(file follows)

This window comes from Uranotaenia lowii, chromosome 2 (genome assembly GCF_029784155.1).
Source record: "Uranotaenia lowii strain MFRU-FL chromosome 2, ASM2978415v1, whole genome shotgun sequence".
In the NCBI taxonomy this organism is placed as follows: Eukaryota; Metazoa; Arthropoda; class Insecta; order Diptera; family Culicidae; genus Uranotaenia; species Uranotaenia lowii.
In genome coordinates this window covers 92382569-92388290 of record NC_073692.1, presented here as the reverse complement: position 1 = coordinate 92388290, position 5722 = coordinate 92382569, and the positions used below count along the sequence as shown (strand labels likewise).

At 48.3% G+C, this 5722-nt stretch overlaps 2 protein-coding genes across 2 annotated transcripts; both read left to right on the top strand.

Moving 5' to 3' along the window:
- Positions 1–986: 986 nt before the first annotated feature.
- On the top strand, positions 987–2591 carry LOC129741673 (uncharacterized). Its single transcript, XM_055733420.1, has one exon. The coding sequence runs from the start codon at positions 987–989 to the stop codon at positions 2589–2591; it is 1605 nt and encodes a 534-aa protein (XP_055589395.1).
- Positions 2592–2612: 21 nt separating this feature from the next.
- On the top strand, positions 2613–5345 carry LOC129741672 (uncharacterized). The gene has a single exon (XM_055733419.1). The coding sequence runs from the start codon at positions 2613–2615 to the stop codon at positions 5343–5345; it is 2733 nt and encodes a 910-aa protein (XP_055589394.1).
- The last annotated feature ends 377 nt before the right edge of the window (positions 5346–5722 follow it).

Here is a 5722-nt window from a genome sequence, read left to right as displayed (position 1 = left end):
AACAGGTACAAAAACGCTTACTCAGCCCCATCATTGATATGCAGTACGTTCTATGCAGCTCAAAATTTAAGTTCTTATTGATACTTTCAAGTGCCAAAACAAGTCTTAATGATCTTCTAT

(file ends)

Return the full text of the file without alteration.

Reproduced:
This window comes from Uranotaenia lowii, chromosome 2 (genome assembly GCF_029784155.1).
Source record: "Uranotaenia lowii strain MFRU-FL chromosome 2, ASM2978415v1, whole genome shotgun sequence".
In the NCBI taxonomy this organism is placed as follows: Eukaryota; Metazoa; Arthropoda; class Insecta; order Diptera; family Culicidae; genus Uranotaenia; species Uranotaenia lowii.
In genome coordinates this window covers 92382569-92388290 of record NC_073692.1, presented here as the reverse complement: position 1 = coordinate 92388290, position 5722 = coordinate 92382569, and the positions used below count along the sequence as shown (strand labels likewise).

At 48.3% G+C, this 5722-nt stretch overlaps 2 protein-coding genes across 2 annotated transcripts; both read left to right on the top strand.

Moving 5' to 3' along the window:
- Positions 1–986: 986 nt before the first annotated feature.
- On the top strand, positions 987–2591 carry LOC129741673 (uncharacterized). Its single transcript, XM_055733420.1, has one exon. The coding sequence runs from the start codon at positions 987–989 to the stop codon at positions 2589–2591; it is 1605 nt and encodes a 534-aa protein (XP_055589395.1).
- Positions 2592–2612: 21 nt separating this feature from the next.
- On the top strand, positions 2613–5345 carry LOC129741672 (uncharacterized). The gene has a single exon (XM_055733419.1). The coding sequence runs from the start codon at positions 2613–2615 to the stop codon at positions 5343–5345; it is 2733 nt and encodes a 910-aa protein (XP_055589394.1).
- The last annotated feature ends 377 nt before the right edge of the window (positions 5346–5722 follow it).

Here is a 5722-nt window from a genome sequence, read left to right as displayed (position 1 = left end):
AACAGGTACAAAAACGCTTACTCAGCCCCATCATTGATATGCAGTACGTTCTATGCAGCTCAAAATTTAAGTTCTTATTGATACTTTCAAGTGCCAAAACAAGTCTTAATGATCTTCTAT